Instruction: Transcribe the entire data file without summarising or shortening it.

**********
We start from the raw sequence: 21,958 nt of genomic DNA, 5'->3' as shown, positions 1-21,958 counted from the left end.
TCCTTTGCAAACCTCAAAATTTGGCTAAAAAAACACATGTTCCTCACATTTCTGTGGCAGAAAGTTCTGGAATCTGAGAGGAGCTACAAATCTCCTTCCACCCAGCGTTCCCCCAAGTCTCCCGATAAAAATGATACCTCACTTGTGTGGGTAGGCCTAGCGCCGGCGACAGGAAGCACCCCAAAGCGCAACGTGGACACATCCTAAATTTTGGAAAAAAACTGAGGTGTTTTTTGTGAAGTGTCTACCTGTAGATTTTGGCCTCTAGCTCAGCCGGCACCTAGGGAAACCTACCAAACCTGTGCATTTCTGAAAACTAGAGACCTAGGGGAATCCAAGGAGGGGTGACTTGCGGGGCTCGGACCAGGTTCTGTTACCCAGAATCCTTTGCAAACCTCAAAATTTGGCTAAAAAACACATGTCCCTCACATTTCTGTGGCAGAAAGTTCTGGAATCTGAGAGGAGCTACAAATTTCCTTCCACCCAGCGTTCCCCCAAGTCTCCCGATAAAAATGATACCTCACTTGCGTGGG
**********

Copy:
We start from the raw sequence: 21,958 nt of genomic DNA, 5'->3' as shown, positions 1-21,958 counted from the left end.
TCCTTTGCAAACCTCAAAATTTGGCTAAAAAAACACATGTTCCTCACATTTCTGTGGCAGAAAGTTCTGGAATCTGAGAGGAGCTACAAATCTCCTTCCACCCAGCGTTCCCCCAAGTCTCCCGATAAAAATGATACCTCACTTGTGTGGGTAGGCCTAGCGCCGGCGACAGGAAGCACCCCAAAGCGCAACGTGGACACATCCTAAATTTTGGAAAAAAACTGAGGTGTTTTTTGTGAAGTGTCTACCTGTAGATTTTGGCCTCTAGCTCAGCCGGCACCTAGGGAAACCTACCAAACCTGTGCATTTCTGAAAACTAGAGACCTAGGGGAATCCAAGGAGGGGTGACTTGCGGGGCTCGGACCAGGTTCTGTTACCCAGAATCCTTTGCAAACCTCAAAATTTGGCTAAAAAACACATGTCCCTCACATTTCTGTGGCAGAAAGTTCTGGAATCTGAGAGGAGCTACAAATTTCCTTCCACCCAGCGTTCCCCCAAGTCTCCCGATAAAAATGATACCTCACTTGCGTGGG